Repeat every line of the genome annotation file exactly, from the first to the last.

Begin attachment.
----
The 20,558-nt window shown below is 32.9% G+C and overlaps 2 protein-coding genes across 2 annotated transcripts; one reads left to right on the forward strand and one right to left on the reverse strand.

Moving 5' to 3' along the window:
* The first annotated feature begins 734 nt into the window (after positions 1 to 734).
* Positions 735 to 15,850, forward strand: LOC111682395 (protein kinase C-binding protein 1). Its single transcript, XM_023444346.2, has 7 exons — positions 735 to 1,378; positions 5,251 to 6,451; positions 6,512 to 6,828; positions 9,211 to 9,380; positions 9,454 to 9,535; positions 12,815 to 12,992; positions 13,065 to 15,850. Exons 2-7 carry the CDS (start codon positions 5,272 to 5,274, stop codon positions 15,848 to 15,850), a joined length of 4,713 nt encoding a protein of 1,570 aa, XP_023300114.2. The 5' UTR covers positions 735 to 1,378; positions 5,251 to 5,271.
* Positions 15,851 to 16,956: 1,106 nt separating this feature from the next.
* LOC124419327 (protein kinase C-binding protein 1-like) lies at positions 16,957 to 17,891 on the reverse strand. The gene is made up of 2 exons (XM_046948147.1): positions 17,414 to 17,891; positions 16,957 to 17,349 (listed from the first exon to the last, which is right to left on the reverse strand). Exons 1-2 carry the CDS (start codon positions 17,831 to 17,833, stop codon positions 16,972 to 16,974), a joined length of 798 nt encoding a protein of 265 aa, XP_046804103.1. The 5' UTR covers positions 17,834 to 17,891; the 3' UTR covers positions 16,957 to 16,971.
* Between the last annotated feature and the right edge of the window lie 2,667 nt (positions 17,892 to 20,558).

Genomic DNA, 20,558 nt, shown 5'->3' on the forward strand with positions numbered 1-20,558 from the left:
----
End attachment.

The 20,558-nt window shown below is 32.9% G+C and overlaps 2 protein-coding genes across 2 annotated transcripts; one reads left to right on the forward strand and one right to left on the reverse strand.

Moving 5' to 3' along the window:
* The first annotated feature begins 734 nt into the window (after positions 1 to 734).
* Positions 735 to 15,850, forward strand: LOC111682395 (protein kinase C-binding protein 1). Its single transcript, XM_023444346.2, has 7 exons — positions 735 to 1,378; positions 5,251 to 6,451; positions 6,512 to 6,828; positions 9,211 to 9,380; positions 9,454 to 9,535; positions 12,815 to 12,992; positions 13,065 to 15,850. Exons 2-7 carry the CDS (start codon positions 5,272 to 5,274, stop codon positions 15,848 to 15,850), a joined length of 4,713 nt encoding a protein of 1,570 aa, XP_023300114.2. The 5' UTR covers positions 735 to 1,378; positions 5,251 to 5,271.
* Positions 15,851 to 16,956: 1,106 nt separating this feature from the next.
* LOC124419327 (protein kinase C-binding protein 1-like) lies at positions 16,957 to 17,891 on the reverse strand. The gene is made up of 2 exons (XM_046948147.1): positions 17,414 to 17,891; positions 16,957 to 17,349 (listed from the first exon to the last, which is right to left on the reverse strand). Exons 1-2 carry the CDS (start codon positions 17,831 to 17,833, stop codon positions 16,972 to 16,974), a joined length of 798 nt encoding a protein of 265 aa, XP_046804103.1. The 5' UTR covers positions 17,834 to 17,891; the 3' UTR covers positions 16,957 to 16,971.
* Between the last annotated feature and the right edge of the window lie 2,667 nt (positions 17,892 to 20,558).

Genomic DNA, 20,558 nt, shown 5'->3' on the forward strand with positions numbered 1-20,558 from the left: